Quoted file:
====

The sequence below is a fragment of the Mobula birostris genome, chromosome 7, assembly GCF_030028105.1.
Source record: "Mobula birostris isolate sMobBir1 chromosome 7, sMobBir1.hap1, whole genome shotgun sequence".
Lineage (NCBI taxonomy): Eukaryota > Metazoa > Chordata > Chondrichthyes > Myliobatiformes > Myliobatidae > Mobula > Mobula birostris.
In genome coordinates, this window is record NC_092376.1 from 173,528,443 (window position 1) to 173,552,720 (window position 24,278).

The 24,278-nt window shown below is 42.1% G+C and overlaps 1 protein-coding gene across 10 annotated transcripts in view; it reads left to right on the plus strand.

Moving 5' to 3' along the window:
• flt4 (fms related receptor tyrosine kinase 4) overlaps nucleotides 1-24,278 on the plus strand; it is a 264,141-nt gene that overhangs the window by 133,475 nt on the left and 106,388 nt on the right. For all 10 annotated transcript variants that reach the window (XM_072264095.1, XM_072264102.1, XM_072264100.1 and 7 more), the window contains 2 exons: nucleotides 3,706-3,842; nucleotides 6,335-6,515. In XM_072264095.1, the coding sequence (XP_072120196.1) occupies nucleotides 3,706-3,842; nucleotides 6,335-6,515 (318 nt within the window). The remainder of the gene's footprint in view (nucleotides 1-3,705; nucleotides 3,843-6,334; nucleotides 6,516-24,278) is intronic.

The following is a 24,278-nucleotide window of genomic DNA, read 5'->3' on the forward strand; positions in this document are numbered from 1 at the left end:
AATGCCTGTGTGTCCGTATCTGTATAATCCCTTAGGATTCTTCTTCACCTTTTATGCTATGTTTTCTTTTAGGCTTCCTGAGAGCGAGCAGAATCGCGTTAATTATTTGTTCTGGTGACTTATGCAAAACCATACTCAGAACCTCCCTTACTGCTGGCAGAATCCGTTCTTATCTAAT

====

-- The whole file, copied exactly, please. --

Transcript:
The sequence below is a fragment of the Mobula birostris genome, chromosome 7, assembly GCF_030028105.1.
Source record: "Mobula birostris isolate sMobBir1 chromosome 7, sMobBir1.hap1, whole genome shotgun sequence".
Lineage (NCBI taxonomy): Eukaryota > Metazoa > Chordata > Chondrichthyes > Myliobatiformes > Myliobatidae > Mobula > Mobula birostris.
In genome coordinates, this window is record NC_092376.1 from 173,528,443 (window position 1) to 173,552,720 (window position 24,278).

The 24,278-nt window shown below is 42.1% G+C and overlaps 1 protein-coding gene across 10 annotated transcripts in view; it reads left to right on the plus strand.

Moving 5' to 3' along the window:
• flt4 (fms related receptor tyrosine kinase 4) overlaps nucleotides 1-24,278 on the plus strand; it is a 264,141-nt gene that overhangs the window by 133,475 nt on the left and 106,388 nt on the right. For all 10 annotated transcript variants that reach the window (XM_072264095.1, XM_072264102.1, XM_072264100.1 and 7 more), the window contains 2 exons: nucleotides 3,706-3,842; nucleotides 6,335-6,515. In XM_072264095.1, the coding sequence (XP_072120196.1) occupies nucleotides 3,706-3,842; nucleotides 6,335-6,515 (318 nt within the window). The remainder of the gene's footprint in view (nucleotides 1-3,705; nucleotides 3,843-6,334; nucleotides 6,516-24,278) is intronic.

The following is a 24,278-nucleotide window of genomic DNA, read 5'->3' on the forward strand; positions in this document are numbered from 1 at the left end:
AATGCCTGTGTGTCCGTATCTGTATAATCCCTTAGGATTCTTCTTCACCTTTTATGCTATGTTTTCTTTTAGGCTTCCTGAGAGCGAGCAGAATCGCGTTAATTATTTGTTCTGGTGACTTATGCAAAACCATACTCAGAACCTCCCTTACTGCTGGCAGAATCCGTTCTTATCTAAT